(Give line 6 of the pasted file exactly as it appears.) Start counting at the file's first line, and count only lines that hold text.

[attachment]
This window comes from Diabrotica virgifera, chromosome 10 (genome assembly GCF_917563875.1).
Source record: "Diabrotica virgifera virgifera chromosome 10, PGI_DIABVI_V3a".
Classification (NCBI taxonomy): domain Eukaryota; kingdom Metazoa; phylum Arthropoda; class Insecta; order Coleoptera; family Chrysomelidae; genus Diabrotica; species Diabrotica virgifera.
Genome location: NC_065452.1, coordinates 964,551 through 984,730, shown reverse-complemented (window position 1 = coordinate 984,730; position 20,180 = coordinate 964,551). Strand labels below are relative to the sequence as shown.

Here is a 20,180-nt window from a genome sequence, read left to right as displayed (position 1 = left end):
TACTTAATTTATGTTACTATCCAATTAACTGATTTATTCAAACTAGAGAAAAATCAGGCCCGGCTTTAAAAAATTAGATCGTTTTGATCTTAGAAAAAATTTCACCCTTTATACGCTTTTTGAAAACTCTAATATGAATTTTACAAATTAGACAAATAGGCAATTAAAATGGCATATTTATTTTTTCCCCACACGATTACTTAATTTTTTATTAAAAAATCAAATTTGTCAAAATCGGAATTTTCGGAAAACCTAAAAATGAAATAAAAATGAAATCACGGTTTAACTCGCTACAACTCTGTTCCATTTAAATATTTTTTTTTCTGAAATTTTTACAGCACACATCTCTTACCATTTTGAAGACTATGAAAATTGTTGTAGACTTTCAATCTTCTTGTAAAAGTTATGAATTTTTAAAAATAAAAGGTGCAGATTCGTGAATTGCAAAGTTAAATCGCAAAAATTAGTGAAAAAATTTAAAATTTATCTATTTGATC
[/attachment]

TACTTAATTTATGTTACTATCCAATTAACTGATTTATTCAAACTAGAGAAAAATCAGGCCCGGCTTTAAAAAATTAGATCGTTTTGATCTTAGAAAAAATTTCACCCTTTATACGCTTTTTGAAAACTCTAATATGAATTTTACAAATTAGACAAATAGGCAATTAAAATGGCATATTTATTTTTTCCCCACACGATTACTTAATTTTTTATTAAAAAATCAAATTTGTCAAAATCGGAATTTTCGGAAAACCTAAAAATGAAATAAAAATGAAATCACGGTTTAACTCGCTACAACTCTGTTCCATTTAAATATTTTTTTTTCTGAAATTTTTACAGCACACATCTCTTACCATTTTGAAGACTATGAAAATTGTTGTAGACTTTCAATCTTCTTGTAAAAGTTATGAATTTTTAAAAATAAAAGGTGCAGATTCGTGAATTGCAAAGTTAAATCGCAAAAATTAGTGAAAAAATTTAAAATTTATCTATTTGATC